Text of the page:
there is another category of image that occasionally turns up, but you only know if you already know what the person looks like, so its a kind of elaborate vanity test that sometimes you pass, or sometimes you fail to excuse effectively. this is the category called 'well, its always me behind the camera, so there's never any current pictures of me, so I had to use a 10 year old picture, that's all I had'. and that's where I found myself, wandering down the corridors at 5000 feet, blanks looks all around, trying to hide the fact that I might just have added a few pounds and lost some hair and maybe gone a bit gray since that photo you saw of me on the org tool that is 10 years old. my new boss didn't recognize me until the next day and then she said 'you're an imposter! that's not you on the org tool!'. dammit.

so now I'm up to date and look just like I really look, so if anyone looks me up, it's their fault.

Tuesday, June 7, 2005

globalization. head. wall.

there's no myths associated with globalization just a simple truth. you've got to change all your business processes mate, cos this globalized solution ain't gonna work if you keep producing stuff like you're in an exam room with your arm over the answers and then expect it to spread the sharing message to where the revenue is, which is not where you are, probably. the burgeoning underclass of globalization managers have been squirrelling around for years, trying to get you in a small room with no natural light just so you can understand how it might actually be possible to transform our beautifully crafted concept album of monetization through pragmatic centralization into a workable, sustainable and accountable framework for managing our messaging and enabling our commerce venues with cascading content inheritance and local value-added content support, like what I just drew on those concentric circles in staroffice, in case you were trying to work out what that was. this projector's a bit rubbish. and I'm in another country, of course.

I mean, it's not like its gonna even cost you a fistful of dollars. you're already building that central web application architecture, right? I just know you're gonna be fully internationalized an' that, and lookit, you got hooks into localization workflows and all that stuff going on, so its gonna be like sticking a lemon on the eiffel tower. easy innit? so why not let us talk to the authors and business owners so we can't just have some sort of arrangement where we give them this lovely globalized platform where localized milk and internationalized honey flow across the plains of centralization and over the cliffs of subscription and into the valleys of unified content taxonomies and they just have to change the way they've been creating stuff for the last 10 years. I think they'll be open to that. I expect they're falling over themselves to break their agreements with their press agencies and design vendors and actually, I bet if we pointed out to them that copy and pasting entire sections of our corporate site into Re: Re: [Fwd: Re: [Fwd: URGENT: Re: [Fwd: emails and then expecting the intern to create the online equivalent of the cistine chapel on 15 disparate sites in 10 languages in flash isn't the most viable authoring solution, then they'd probably have some kind of religious experience and convert wholeheartedly to the church of g11n and succumb to the divine and all-knowing truth of 'the content model'.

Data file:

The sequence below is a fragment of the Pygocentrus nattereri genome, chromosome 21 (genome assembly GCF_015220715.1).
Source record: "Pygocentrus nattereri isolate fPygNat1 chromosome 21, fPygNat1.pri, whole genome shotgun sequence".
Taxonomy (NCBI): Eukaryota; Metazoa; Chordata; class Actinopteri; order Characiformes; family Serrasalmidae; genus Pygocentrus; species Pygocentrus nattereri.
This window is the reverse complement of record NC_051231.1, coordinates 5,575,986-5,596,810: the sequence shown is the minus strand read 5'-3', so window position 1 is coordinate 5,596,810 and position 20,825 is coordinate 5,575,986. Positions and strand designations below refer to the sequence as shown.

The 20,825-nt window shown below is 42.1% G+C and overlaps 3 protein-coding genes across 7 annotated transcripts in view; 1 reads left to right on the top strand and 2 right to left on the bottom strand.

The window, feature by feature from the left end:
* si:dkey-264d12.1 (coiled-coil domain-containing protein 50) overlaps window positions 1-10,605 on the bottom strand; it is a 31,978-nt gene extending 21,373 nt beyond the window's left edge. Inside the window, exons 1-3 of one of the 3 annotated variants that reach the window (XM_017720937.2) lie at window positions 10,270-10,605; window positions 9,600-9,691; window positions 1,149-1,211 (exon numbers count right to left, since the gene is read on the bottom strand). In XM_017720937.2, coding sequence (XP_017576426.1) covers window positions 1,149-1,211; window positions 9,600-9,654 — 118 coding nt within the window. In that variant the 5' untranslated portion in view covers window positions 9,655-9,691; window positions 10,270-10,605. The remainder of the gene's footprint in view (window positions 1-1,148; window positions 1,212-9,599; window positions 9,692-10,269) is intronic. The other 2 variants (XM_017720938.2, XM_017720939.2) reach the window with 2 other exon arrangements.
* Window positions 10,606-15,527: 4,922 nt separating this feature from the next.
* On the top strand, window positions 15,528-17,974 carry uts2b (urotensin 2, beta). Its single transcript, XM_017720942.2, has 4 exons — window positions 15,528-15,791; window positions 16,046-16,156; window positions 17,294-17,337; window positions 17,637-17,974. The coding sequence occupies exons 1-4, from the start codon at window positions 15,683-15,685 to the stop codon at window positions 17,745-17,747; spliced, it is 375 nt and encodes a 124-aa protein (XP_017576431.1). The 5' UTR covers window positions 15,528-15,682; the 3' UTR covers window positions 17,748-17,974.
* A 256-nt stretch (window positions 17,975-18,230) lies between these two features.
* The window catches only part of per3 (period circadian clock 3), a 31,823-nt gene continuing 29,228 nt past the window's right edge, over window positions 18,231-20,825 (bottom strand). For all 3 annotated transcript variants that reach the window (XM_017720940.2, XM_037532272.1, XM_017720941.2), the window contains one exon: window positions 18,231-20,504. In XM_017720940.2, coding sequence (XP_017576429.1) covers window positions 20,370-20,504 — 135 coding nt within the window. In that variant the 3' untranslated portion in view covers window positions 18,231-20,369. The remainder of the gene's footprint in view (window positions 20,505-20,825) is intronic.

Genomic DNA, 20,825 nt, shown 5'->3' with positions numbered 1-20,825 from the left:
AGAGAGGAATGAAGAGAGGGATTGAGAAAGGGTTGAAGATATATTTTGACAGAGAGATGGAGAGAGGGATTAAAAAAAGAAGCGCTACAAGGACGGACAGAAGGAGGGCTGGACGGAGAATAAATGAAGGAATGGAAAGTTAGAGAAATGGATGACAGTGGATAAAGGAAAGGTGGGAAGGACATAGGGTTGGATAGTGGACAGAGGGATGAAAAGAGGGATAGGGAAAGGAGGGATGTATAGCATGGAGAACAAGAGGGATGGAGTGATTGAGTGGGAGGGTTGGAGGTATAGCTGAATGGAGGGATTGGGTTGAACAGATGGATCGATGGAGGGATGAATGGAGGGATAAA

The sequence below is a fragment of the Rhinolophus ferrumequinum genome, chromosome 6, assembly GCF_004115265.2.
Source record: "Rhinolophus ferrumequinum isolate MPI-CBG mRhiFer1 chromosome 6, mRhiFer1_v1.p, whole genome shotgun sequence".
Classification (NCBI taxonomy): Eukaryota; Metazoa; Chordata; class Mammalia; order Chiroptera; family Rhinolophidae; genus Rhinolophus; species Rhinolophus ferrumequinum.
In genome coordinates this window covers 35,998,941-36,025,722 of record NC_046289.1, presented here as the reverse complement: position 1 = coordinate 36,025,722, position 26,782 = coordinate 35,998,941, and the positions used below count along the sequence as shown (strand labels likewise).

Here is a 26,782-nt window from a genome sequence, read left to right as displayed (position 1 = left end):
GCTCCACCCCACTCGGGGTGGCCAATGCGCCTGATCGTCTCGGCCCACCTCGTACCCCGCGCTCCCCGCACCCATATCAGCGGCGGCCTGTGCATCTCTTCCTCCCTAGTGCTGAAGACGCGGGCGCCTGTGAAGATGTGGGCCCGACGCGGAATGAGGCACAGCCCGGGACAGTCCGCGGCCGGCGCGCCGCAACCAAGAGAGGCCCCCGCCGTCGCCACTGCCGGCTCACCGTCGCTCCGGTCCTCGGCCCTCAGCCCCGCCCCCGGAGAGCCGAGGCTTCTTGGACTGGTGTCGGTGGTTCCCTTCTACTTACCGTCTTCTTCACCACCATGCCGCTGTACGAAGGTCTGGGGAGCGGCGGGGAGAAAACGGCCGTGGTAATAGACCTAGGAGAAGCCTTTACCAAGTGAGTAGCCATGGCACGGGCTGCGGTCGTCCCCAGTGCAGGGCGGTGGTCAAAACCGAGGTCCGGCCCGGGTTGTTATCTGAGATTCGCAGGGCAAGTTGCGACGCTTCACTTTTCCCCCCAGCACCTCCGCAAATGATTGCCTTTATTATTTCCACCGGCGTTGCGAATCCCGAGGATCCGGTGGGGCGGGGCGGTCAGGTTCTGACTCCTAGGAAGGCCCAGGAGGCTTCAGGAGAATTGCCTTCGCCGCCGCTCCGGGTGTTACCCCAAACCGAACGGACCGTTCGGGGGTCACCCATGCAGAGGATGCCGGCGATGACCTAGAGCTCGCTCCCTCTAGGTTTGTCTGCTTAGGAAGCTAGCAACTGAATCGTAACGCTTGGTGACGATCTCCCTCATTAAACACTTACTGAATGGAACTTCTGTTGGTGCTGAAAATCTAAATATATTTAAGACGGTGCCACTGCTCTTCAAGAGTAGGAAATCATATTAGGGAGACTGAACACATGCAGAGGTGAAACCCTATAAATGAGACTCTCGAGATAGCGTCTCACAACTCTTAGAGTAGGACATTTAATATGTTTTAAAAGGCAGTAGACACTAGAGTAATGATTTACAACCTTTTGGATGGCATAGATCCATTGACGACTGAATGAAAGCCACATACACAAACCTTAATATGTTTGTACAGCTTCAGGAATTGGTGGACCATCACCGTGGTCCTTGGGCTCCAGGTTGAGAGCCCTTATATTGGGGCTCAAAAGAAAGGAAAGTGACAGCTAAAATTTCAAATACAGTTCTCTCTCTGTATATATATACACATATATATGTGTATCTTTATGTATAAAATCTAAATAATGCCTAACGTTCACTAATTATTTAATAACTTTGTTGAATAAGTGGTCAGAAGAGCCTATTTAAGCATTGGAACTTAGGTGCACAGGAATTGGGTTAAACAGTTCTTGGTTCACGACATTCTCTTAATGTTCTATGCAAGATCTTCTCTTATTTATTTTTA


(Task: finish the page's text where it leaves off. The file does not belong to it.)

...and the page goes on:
so, I'm off down the newsagents to pick up my copy of Marketing Matters - But Not If I Can't Employ My Friends To Do It magazine and I'll leave it to you to arrange the con call that has to work for Santa Clara, Camberley, Singapore and Moscow that will kick this stuff off. but don't do it on Wednesday afternoon, cos I have an appointment with a medico about a collapsed idea.

Monday, June 6, 2005

dripping into the sculpture trail

pandering over a mass of crusts it was really an experimental twitch into tractorland. sue and patrick came and thus stood a ceramic torso and the soup dragon from the clangers on a feline hump. emily and peter were wailing in the bushes with green garden bale straps and harmonicas and everything was in tune enough for jazz. over at number 17, owl was scratching on a willow tree and I peered through a cairn, waiting for the gap.